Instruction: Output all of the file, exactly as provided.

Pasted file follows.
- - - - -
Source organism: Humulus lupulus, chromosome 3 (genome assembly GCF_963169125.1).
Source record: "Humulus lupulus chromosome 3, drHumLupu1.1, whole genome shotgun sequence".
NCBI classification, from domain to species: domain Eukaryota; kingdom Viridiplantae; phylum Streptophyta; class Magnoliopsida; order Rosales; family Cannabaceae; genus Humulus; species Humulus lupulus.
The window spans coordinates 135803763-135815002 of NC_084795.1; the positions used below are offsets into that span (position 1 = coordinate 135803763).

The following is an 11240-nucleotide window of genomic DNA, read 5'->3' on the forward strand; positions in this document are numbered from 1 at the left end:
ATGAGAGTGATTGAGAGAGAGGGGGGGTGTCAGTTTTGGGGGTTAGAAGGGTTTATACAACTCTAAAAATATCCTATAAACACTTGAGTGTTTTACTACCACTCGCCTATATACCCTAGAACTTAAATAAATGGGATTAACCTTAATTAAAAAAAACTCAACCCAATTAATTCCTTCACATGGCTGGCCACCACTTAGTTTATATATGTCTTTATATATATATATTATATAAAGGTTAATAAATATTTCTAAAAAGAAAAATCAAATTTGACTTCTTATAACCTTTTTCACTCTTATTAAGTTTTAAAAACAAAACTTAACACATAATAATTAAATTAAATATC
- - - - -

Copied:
Source organism: Humulus lupulus, chromosome 3 (genome assembly GCF_963169125.1).
Source record: "Humulus lupulus chromosome 3, drHumLupu1.1, whole genome shotgun sequence".
NCBI classification, from domain to species: domain Eukaryota; kingdom Viridiplantae; phylum Streptophyta; class Magnoliopsida; order Rosales; family Cannabaceae; genus Humulus; species Humulus lupulus.
The window spans coordinates 135803763-135815002 of NC_084795.1; the positions used below are offsets into that span (position 1 = coordinate 135803763).

The following is an 11240-nucleotide window of genomic DNA, read 5'->3' on the forward strand; positions in this document are numbered from 1 at the left end:
ATGAGAGTGATTGAGAGAGAGGGGGGGTGTCAGTTTTGGGGGTTAGAAGGGTTTATACAACTCTAAAAATATCCTATAAACACTTGAGTGTTTTACTACCACTCGCCTATATACCCTAGAACTTAAATAAATGGGATTAACCTTAATTAAAAAAAACTCAACCCAATTAATTCCTTCACATGGCTGGCCACCACTTAGTTTATATATGTCTTTATATATATATATTATATAAAGGTTAATAAATATTTCTAAAAAGAAAAATCAAATTTGACTTCTTATAACCTTTTTCACTCTTATTAAGTTTTAAAAACAAAACTTAACACATAATAATTAAATTAAATATC